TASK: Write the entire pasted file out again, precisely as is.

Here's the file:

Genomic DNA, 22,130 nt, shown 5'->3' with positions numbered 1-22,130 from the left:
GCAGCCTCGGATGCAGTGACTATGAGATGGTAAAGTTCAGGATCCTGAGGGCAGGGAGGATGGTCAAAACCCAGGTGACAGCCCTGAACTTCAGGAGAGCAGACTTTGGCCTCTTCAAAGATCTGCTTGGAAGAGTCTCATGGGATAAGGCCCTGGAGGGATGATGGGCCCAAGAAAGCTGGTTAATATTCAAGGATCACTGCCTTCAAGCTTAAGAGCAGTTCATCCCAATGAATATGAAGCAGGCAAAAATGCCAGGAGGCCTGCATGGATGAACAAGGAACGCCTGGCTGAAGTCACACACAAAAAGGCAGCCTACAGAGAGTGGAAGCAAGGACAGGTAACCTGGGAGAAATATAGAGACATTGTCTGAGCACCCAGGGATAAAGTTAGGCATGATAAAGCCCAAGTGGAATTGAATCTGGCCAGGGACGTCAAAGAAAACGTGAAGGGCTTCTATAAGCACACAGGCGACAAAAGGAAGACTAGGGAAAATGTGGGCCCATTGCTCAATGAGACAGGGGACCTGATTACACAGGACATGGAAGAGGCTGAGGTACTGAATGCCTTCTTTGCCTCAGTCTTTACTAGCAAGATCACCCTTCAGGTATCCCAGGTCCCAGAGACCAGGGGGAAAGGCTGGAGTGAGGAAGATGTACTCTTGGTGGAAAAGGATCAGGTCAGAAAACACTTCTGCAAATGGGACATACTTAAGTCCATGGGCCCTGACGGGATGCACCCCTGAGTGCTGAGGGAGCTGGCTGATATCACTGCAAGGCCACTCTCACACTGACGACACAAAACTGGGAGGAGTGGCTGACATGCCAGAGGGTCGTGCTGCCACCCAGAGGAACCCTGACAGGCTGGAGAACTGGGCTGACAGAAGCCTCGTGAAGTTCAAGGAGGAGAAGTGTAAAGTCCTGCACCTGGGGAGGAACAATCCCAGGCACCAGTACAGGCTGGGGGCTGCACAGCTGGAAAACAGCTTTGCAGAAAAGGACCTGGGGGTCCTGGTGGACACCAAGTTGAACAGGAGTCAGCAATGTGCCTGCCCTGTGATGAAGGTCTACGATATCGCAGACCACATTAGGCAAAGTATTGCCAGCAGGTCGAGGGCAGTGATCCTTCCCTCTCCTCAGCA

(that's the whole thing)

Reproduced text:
Genomic DNA, 22,130 nt, shown 5'->3' with positions numbered 1-22,130 from the left:
GCAGCCTCGGATGCAGTGACTATGAGATGGTAAAGTTCAGGATCCTGAGGGCAGGGAGGATGGTCAAAACCCAGGTGACAGCCCTGAACTTCAGGAGAGCAGACTTTGGCCTCTTCAAAGATCTGCTTGGAAGAGTCTCATGGGATAAGGCCCTGGAGGGATGATGGGCCCAAGAAAGCTGGTTAATATTCAAGGATCACTGCCTTCAAGCTTAAGAGCAGTTCATCCCAATGAATATGAAGCAGGCAAAAATGCCAGGAGGCCTGCATGGATGAACAAGGAACGCCTGGCTGAAGTCACACACAAAAAGGCAGCCTACAGAGAGTGGAAGCAAGGACAGGTAACCTGGGAGAAATATAGAGACATTGTCTGAGCACCCAGGGATAAAGTTAGGCATGATAAAGCCCAAGTGGAATTGAATCTGGCCAGGGACGTCAAAGAAAACGTGAAGGGCTTCTATAAGCACACAGGCGACAAAAGGAAGACTAGGGAAAATGTGGGCCCATTGCTCAATGAGACAGGGGACCTGATTACACAGGACATGGAAGAGGCTGAGGTACTGAATGCCTTCTTTGCCTCAGTCTTTACTAGCAAGATCACCCTTCAGGTATCCCAGGTCCCAGAGACCAGGGGGAAAGGCTGGAGTGAGGAAGATGTACTCTTGGTGGAAAAGGATCAGGTCAGAAAACACTTCTGCAAATGGGACATACTTAAGTCCATGGGCCCTGACGGGATGCACCCCTGAGTGCTGAGGGAGCTGGCTGATATCACTGCAAGGCCACTCTCACACTGACGACACAAAACTGGGAGGAGTGGCTGACATGCCAGAGGGTCGTGCTGCCACCCAGAGGAACCCTGACAGGCTGGAGAACTGGGCTGACAGAAGCCTCGTGAAGTTCAAGGAGGAGAAGTGTAAAGTCCTGCACCTGGGGAGGAACAATCCCAGGCACCAGTACAGGCTGGGGGCTGCACAGCTGGAAAACAGCTTTGCAGAAAAGGACCTGGGGGTCCTGGTGGACACCAAGTTGAACAGGAGTCAGCAATGTGCCTGCCCTGTGATGAAGGTCTACGATATCGCAGACCACATTAGGCAAAGTATTGCCAGCAGGTCGAGGGCAGTGATCCTTCCCTCTCCTCAGCA